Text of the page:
Rub the pork with the remaining tablespoon of olive oil, season with salt and rub the crushed peppercorns and coriander into the meat.  Carefully remove the hot roasting pan from the oven.  Place the pork loin, fat side up, in the hot pan.  Roast uncovered and undisturbed until the thickest part of the loin, not the stuffing, reaches 140 degrees Fahrenheit.  Check at 25 minutes but expect that it will take about 40 minutes.

Once the roast is done, remove from the oven and tent lightly with foil on a plate or cutting board.  The pork should rest for 15 minutes.

NOTES:

I did not have kitchen twine so I used two skewers through either end of the open side of the meat and they worked just fine.

My chard leaves in the garden were massive so I only used three.

I used dark raisins instead of golden and they substituted well.

I served this with a kale, dried cranberry, and crushed almond salad lightly dressed with olive oil and lemon juice and a Parmesan polenta with parsley.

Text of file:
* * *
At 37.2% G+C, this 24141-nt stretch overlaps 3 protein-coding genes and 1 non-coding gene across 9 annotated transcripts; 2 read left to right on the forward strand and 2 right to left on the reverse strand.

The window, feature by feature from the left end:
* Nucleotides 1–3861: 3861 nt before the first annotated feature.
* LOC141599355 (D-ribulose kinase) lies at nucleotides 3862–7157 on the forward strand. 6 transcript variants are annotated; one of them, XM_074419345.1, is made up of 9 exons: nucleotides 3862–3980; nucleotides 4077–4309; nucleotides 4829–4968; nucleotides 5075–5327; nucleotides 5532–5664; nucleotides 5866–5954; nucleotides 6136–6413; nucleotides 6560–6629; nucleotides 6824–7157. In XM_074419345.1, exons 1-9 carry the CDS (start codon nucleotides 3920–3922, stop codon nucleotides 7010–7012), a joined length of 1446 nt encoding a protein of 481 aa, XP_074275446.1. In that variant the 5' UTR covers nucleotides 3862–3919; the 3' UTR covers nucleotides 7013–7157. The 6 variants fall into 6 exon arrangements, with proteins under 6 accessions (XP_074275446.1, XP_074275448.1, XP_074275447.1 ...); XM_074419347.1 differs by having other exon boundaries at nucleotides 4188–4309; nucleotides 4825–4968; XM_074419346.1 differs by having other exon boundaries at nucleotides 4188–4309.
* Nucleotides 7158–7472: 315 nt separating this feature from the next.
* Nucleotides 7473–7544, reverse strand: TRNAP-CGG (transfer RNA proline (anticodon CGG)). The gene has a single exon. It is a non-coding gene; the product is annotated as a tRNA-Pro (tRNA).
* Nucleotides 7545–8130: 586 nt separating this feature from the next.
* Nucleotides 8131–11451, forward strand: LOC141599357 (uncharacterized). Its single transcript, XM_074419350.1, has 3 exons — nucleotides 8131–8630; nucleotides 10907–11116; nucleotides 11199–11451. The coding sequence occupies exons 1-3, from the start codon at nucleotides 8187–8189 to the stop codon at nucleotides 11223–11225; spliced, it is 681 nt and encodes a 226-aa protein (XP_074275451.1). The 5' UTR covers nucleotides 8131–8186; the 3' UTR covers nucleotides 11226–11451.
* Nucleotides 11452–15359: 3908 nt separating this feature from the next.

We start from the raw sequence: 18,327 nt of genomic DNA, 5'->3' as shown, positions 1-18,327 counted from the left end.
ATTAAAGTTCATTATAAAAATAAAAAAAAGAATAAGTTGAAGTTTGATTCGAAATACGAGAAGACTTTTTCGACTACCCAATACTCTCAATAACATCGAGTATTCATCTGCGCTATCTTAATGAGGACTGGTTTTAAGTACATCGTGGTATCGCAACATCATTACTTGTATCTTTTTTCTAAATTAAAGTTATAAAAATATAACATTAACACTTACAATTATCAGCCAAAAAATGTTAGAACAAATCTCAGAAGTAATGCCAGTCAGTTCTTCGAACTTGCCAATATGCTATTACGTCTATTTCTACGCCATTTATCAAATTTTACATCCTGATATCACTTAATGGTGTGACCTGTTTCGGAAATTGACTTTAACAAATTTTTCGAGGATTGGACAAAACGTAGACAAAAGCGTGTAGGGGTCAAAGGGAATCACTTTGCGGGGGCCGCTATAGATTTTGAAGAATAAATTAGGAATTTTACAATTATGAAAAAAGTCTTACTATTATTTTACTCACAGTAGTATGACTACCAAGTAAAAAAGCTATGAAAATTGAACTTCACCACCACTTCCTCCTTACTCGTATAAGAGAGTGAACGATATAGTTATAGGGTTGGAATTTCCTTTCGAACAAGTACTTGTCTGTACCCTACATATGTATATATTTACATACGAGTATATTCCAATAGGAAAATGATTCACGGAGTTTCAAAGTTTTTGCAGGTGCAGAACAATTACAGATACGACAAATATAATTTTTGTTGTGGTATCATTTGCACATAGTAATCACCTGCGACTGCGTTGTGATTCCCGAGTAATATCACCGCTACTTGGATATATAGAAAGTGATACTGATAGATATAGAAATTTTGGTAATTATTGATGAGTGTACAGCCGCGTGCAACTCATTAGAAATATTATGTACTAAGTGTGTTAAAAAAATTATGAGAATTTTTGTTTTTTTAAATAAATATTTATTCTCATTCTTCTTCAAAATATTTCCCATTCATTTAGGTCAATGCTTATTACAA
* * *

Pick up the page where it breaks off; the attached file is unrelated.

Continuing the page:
Sockeye Sings in Earthly Lentils

IMG_8081When I took Dorie Greenspan’s Around My French Table down from its place on our four-cookbook living room shelf (the other three volumes being Thomas Keller’s The French Laundry Cookbook, Paul Bocuse’s Bocuse in Your Kitchen and Cook’s Illustrated’s The Best Recipe) last week, I was guiltily reminded of my grand intentions for cooking its entire contents for the Cute Gardener and then the slow as molasses journey I have been on to do so. A note card placed inside used as my bookmark, had a lonely four notations of recipes made over the last two years: mustard batons, tomatoes Provencal, olive-olive Cornish game hens and gougeres. I didn’t add the salad nicoise I attempted once minus the actual nicoise olives—for obvious reasons.

How pathetic, I thought! * And then went about remedying the situation immediately.